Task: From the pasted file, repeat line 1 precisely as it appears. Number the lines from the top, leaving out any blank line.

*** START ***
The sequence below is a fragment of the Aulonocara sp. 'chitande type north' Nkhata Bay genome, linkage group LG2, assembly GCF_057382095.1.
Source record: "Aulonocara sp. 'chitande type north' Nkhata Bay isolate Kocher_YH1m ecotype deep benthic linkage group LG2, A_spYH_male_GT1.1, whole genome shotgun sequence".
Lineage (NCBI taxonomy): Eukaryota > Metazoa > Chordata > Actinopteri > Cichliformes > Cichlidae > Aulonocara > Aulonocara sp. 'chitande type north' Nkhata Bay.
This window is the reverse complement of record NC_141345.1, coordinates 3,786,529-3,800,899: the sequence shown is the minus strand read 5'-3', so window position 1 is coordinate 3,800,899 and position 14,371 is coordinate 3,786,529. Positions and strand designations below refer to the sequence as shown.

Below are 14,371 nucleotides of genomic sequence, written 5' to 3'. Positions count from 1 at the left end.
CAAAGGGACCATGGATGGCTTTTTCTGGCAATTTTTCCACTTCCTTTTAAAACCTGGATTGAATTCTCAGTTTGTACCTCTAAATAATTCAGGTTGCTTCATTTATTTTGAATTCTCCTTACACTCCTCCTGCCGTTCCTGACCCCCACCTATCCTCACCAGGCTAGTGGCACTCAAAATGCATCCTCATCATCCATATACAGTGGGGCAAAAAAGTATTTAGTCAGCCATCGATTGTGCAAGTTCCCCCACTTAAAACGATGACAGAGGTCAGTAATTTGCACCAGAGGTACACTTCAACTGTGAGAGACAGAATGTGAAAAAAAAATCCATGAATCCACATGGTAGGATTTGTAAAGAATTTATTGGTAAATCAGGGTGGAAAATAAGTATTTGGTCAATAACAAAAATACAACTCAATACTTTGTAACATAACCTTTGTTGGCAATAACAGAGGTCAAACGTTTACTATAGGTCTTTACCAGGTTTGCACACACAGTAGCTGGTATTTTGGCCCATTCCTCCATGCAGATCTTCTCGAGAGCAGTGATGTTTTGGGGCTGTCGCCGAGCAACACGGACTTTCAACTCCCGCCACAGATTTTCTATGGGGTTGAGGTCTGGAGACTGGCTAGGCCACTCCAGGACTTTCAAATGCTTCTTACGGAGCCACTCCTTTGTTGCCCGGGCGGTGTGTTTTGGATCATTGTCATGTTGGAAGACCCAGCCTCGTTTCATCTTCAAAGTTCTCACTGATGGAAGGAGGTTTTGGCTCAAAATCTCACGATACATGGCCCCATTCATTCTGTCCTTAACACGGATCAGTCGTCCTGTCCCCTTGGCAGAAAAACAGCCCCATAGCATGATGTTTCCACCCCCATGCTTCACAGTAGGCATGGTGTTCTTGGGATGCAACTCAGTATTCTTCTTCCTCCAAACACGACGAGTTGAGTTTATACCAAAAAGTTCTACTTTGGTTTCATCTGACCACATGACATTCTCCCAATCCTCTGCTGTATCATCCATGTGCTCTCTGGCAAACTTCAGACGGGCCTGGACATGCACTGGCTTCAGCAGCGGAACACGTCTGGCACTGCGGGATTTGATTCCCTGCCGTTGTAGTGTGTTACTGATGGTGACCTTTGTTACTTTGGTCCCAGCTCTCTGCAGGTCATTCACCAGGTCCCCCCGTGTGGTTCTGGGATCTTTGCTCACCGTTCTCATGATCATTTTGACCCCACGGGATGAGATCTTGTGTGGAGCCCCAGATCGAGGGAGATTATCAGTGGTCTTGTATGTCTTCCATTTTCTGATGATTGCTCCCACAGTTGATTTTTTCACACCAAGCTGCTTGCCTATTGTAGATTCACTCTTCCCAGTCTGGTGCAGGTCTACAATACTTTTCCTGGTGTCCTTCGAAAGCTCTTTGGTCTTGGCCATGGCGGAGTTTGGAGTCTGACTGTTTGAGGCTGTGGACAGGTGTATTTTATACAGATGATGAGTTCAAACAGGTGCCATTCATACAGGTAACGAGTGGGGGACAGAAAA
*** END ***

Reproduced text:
The sequence below is a fragment of the Aulonocara sp. 'chitande type north' Nkhata Bay genome, linkage group LG2, assembly GCF_057382095.1.